6. Hi Dan - this is one of two models made for the St. Philippe monograph. It is a pretty good model, but not nearly as good as Jose Tussett’s fully rigged version. It appears to me that they were in a rush to complete the admiralty model so that they could release the monograph in time for the Rochefort conference in 2018, where both models were on display. This is just conjecture, on my part. I don’t know whatever the story may have been, but there is plenty of evidence of a rushed job, despite the talents of this second modeler being plainly evident, otherwise.
  7. Never-mind - I see, now, how Lemineur’s chimneys open forward, and not at the top: Also, according to Lemineur the chimneys are copper lining within a wooden frame, and they can be removed before battle, with deck caps in their place to cover the holes.
  8. Yes, the question of the ship’s stoves is one that I’ve been turning over in my head. On the St. Philippe, where there is no cover of a forecastle deck, it makes sense for the stoves to be placed on the middle, or weather deck. As Soleil Royal is equipped with a forecastle deck, it would be appropriate to place the stoves higher, where they pose less danger to the ship, as a whole. That being said - because SR’s forecastle deck is armed, it would not be possible to pierce the forecastle deck for a chimney, along the sides, because there would be a forecastle cannon above where the stove sits between two main deck guns. So, it seems to me, the best placement for the stoves would be beneath the forecastle deck, but centered between the guns, and sharing one common chimney. Now, whether the chimney should resemble the simple, open boxed construction that Lemineur shows, or a weather-shielded construction with a 90 degree bend, I can not say. Presumably, if the exterior of the chimney is a wooden panel and frame, it would be lined with copper or iron. Or, perhaps there is no wood in the construction, and it is all copper or iron. Anyone with insight, here, would be greatly appreciated.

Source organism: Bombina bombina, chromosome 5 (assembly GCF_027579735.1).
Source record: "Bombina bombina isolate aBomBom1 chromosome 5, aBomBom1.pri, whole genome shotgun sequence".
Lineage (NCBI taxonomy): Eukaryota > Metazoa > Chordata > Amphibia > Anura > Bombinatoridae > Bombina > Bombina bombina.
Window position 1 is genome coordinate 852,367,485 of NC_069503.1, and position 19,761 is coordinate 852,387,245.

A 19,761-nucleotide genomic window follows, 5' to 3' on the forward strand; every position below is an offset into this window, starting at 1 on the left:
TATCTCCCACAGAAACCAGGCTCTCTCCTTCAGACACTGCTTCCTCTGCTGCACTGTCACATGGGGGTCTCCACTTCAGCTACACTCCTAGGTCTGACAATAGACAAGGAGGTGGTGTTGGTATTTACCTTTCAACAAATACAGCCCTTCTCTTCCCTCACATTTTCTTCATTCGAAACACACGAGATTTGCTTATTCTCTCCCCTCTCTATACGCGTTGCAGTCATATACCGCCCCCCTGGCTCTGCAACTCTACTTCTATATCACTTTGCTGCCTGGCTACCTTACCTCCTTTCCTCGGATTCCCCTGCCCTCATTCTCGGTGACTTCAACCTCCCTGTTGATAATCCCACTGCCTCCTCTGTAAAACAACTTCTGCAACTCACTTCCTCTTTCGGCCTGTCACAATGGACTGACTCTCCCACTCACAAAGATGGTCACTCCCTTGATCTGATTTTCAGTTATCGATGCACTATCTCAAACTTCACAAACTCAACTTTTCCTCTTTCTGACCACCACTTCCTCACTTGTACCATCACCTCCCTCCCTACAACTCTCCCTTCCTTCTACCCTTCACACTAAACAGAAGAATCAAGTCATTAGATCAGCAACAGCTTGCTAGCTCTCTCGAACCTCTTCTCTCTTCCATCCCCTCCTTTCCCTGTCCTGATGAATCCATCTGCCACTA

9. Hello Chris! Thank you for some interesting drafts that I haven’t seen before - particularly Le Fleuron. The upper finishing of the bottle, there, only reinforces my resolve that this is the correct quarter gallery for 1689. To answer your question, I don’t have any definitive answer to the painting of the battle stations in red. I can only suppose that the inner painting of the port lids is a broader indication of the color in use. If not red, then white would make some practical sense in that it would bring reflective light to the ‘tween decks, where it is needed most. Druxey, yes the Liquitex is an acrylic medium, so it should behave as you say. Thank you, Dan, and Mark for your kind compliments and thank you to all for looking in. Mast work continues. The lower fore and main masts are good and strong now, and rounding into shape. More to follow...
  10. It would surprise me, if you did not have these books in your collection, but I will go-ahead and mention them, just in case: Anderson is the Godfather of knowledge on this subject. While his book is a little more primitive, in terms of illustrations, he provides clear insight into the why and wherefore of all the rigging elements, as well as fundamental Continental differences. Lees is a much drier, technical read, but the book is absolutely loaded with beautiful, clear photographs. These books, together, are as reliable a cross-reference on rigging English ships like the Katherine as you could ever hope to find. No one could ever credibly fault you for following their guidance. I might say that this is my personal opinion, but it is actually a matter of fact. I wish you the best, however you choose to proceed.